I'm cheap, I bought the basic program.  It'll work with Jpegs or Tiffs and it works as a stand alone program.  If I need to clone something or mess with a background the image has to go into PS.  But you can buy more complete versions that allow you to use it as a PS plug-in and even in 64 bit.  I didn't realize how much I would enjoy working with the program and how much easier it's making my professional life or I would have gone straight to the best/coolest implementation.  I hope they allow me to upgrade.

I'm a curmudgeon at times but once you beat me over the head with the time savings of something and the fact that the program keeps me organized and better able to turn out a great enhanced/retouched image that is perhaps better than my patience and skill previously permitted, I'll jump every time!

Check it out and see what you think.  If you go to their site there's a free trial:  http://www.portraitprofessional.com/?gclid=CKmjkqyRuaoCFQ0S2godKgfGMw  The company is Anthropics Technology.  And now I'm curious about what else they may have to make my life easier.

Final Note:  It's not particularly fair or revealing to use Jana (above images) as a before and after because she has such beautiful features and photographs so well.  I thought about using someone plain until I realize that I make it a habit of never photographing anyone who isn't gorgeous......


23 comments:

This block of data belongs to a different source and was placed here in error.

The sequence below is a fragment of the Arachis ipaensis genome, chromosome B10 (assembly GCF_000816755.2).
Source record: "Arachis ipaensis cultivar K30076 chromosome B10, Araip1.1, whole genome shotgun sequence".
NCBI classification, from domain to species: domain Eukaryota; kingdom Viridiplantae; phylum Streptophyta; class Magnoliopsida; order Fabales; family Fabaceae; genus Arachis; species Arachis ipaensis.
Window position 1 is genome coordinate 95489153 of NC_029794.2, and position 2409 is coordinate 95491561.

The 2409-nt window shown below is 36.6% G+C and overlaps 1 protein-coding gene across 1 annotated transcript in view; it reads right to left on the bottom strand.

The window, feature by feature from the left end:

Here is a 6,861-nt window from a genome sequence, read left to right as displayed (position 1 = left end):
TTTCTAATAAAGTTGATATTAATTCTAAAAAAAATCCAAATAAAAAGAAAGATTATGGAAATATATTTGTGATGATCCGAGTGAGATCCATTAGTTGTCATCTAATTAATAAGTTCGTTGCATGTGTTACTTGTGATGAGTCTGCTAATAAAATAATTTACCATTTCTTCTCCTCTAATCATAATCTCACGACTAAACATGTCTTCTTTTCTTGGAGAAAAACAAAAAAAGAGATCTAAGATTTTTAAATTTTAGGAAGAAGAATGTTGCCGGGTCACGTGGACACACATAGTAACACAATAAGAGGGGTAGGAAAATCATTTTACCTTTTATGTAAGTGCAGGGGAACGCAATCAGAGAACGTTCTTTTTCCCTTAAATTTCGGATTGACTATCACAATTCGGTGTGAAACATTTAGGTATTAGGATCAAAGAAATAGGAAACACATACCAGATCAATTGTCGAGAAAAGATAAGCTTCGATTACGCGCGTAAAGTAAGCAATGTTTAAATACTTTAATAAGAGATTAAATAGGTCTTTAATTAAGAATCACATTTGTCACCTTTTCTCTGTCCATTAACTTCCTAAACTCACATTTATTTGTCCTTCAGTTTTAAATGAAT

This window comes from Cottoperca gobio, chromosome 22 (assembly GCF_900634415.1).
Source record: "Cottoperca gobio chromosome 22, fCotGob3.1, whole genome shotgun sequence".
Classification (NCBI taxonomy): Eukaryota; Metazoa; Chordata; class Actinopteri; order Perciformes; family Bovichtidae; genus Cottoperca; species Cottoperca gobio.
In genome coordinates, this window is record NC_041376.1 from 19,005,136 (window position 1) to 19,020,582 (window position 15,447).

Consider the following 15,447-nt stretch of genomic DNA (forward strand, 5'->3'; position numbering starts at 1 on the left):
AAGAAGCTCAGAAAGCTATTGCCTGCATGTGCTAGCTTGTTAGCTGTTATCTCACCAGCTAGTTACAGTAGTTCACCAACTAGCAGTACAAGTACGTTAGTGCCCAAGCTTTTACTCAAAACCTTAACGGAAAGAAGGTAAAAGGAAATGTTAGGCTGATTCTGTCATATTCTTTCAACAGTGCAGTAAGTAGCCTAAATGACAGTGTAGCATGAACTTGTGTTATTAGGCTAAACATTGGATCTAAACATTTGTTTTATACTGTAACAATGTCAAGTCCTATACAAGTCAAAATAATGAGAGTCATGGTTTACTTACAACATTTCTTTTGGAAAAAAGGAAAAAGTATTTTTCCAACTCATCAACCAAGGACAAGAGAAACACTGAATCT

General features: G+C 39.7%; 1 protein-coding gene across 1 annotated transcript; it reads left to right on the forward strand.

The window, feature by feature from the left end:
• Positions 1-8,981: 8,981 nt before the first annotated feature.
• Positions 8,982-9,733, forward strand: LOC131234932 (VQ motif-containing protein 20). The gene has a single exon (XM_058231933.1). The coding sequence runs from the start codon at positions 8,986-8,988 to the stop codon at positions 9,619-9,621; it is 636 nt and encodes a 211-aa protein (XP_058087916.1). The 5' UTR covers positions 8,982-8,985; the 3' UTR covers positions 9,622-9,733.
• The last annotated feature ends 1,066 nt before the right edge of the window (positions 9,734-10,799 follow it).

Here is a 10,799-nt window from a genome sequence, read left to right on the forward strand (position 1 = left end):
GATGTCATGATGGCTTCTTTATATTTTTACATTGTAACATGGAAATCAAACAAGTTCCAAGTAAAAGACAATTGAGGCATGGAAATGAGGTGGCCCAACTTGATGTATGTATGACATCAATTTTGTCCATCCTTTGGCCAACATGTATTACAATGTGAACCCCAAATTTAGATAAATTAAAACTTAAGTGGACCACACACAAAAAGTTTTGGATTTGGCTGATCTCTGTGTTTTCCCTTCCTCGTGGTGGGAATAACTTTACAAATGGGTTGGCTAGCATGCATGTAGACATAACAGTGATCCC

mike wilson said...

Thanks for the review, Kirk!

I've seen LOTS of their ads in magazines but I'll be honet… I've always thought their examples of before and after looked pretty cheesy, and overly airbrushed. I never read a review of anyone who had actually used it.

I'll have to download it and give it a whirl.

kirk tuck said...

Mike, I think the adverts do beat you over the head with obvious stuff but the reality is that you have total control of the cheesiness factor. You'll see when you do the demo.

Bill Millios said...

"I make it a habit of never photographing anyone who isn't gorgeous......"

Self portraits excluded? :)

Dave Elfering Photography said...

I'm totally jealous... you got the software *and* got to photograph Jana (God surely does good work).

Anyways... took a look and totally bought the studio 64 version. $120 is cheap in comparison to my time.

Dave Jenkins said...

I've been using PP for a long time -- got in with version 4, I think. I ask my female corporate subjects "How much would you like me to take off? Ten years? Twenty? They love it.

On the other hand, Jana needs about as little help from PP as anyone I've ever seen. :-)

Photo_13_02 said...

You have just cost me some money, I have bought a copy of Portrait Professional.

Anonymous said...

I’m a longtime and devout photographic hobbyist , and find your blog so very interesting and refreshing when compare to other blogs. Thank you Kirk.